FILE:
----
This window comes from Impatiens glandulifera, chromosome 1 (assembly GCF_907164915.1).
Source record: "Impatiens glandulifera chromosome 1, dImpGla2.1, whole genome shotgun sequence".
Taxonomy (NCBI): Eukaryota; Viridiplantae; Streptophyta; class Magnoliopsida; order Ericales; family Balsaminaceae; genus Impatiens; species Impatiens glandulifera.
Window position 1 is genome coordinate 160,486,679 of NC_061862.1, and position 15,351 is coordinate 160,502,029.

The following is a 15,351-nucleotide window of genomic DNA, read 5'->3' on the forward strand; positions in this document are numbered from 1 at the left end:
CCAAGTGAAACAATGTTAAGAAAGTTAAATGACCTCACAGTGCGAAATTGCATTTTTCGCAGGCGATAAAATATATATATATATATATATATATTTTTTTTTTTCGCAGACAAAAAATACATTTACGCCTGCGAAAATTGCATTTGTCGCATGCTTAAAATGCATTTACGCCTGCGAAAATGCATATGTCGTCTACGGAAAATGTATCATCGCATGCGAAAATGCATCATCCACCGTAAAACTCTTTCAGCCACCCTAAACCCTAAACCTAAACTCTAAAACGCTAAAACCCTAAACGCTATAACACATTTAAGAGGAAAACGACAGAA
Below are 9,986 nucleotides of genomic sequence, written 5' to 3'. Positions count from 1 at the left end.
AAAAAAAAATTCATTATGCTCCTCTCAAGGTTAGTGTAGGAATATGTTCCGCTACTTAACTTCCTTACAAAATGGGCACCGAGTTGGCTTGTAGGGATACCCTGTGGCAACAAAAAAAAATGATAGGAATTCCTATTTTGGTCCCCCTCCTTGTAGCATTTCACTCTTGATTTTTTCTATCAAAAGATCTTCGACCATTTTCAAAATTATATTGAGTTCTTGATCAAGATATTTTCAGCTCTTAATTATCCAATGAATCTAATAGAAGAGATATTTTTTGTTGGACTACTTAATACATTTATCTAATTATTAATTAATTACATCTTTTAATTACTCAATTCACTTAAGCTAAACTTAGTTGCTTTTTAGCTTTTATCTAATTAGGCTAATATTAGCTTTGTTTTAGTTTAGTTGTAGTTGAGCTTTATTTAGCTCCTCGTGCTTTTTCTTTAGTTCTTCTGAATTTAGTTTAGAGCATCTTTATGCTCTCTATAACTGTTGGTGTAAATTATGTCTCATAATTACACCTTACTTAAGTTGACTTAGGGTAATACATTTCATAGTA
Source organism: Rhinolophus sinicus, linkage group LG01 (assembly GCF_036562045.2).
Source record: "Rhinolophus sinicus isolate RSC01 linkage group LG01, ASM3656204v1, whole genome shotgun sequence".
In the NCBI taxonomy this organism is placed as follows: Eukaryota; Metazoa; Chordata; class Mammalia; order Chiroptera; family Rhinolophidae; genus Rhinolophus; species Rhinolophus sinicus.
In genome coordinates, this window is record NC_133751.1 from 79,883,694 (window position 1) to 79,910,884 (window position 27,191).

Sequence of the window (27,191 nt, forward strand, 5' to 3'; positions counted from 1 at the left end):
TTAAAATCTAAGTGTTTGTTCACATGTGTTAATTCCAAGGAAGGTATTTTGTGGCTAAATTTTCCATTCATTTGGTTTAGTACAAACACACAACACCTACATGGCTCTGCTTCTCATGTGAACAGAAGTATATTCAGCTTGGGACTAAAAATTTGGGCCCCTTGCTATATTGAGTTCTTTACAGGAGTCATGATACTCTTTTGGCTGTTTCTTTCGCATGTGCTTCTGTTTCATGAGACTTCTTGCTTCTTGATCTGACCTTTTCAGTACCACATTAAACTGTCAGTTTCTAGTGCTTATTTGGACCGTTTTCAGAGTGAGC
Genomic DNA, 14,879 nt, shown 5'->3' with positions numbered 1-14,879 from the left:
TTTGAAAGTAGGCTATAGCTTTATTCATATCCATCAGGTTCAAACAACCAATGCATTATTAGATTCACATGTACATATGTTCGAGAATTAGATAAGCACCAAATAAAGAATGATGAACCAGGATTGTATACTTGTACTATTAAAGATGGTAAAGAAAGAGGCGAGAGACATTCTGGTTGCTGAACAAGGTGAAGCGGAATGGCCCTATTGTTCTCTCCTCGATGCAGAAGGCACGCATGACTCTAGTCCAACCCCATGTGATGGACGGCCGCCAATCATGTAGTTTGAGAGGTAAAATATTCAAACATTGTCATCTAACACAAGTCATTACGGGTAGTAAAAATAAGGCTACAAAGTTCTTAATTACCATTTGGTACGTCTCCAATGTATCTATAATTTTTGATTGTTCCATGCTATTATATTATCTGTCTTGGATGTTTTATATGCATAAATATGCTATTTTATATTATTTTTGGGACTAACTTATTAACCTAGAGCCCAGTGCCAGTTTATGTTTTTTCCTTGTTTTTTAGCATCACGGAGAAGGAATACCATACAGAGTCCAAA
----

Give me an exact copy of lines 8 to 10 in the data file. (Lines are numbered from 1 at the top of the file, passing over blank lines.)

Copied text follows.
AAAAAAAAATTCATTATGCTCCTCTCAAGGTTAGTGTAGGAATATGTTCCGCTACTTAACTTCCTTACAAAATGGGCACCGAGTTGGCTTGTAGGGATACCCTGTGGCAACAAAAAAAAATGATAGGAATTCCTATTTTGGTCCCCCTCCTTGTAGCATTTCACTCTTGATTTTTTCTATCAAAAGATCTTCGACCATTTTCAAAATTATATTGAGTTCTTGATCAAGATATTTTCAGCTCTTAATTATCCAATGAATCTAATAGAAGAGATATTTTTTGTTGGACTACTTAATACATTTATCTAATTATTAATTAATTACATCTTTTAATTACTCAATTCACTTAAGCTAAACTTAGTTGCTTTTTAGCTTTTATCTAATTAGGCTAATATTAGCTTTGTTTTAGTTTAGTTGTAGTTGAGCTTTATTTAGCTCCTCGTGCTTTTTCTTTAGTTCTTCTGAATTTAGTTTAGAGCATCTTTATGCTCTCTATAACTGTTGGTGTAAATTATGTCTCATAATTACACCTTACTTAAGTTGACTTAGGGTAATACATTTCATAGTA
Source organism: Rhinolophus sinicus, linkage group LG01 (assembly GCF_036562045.2).
Source record: "Rhinolophus sinicus isolate RSC01 linkage group LG01, ASM3656204v1, whole genome shotgun sequence".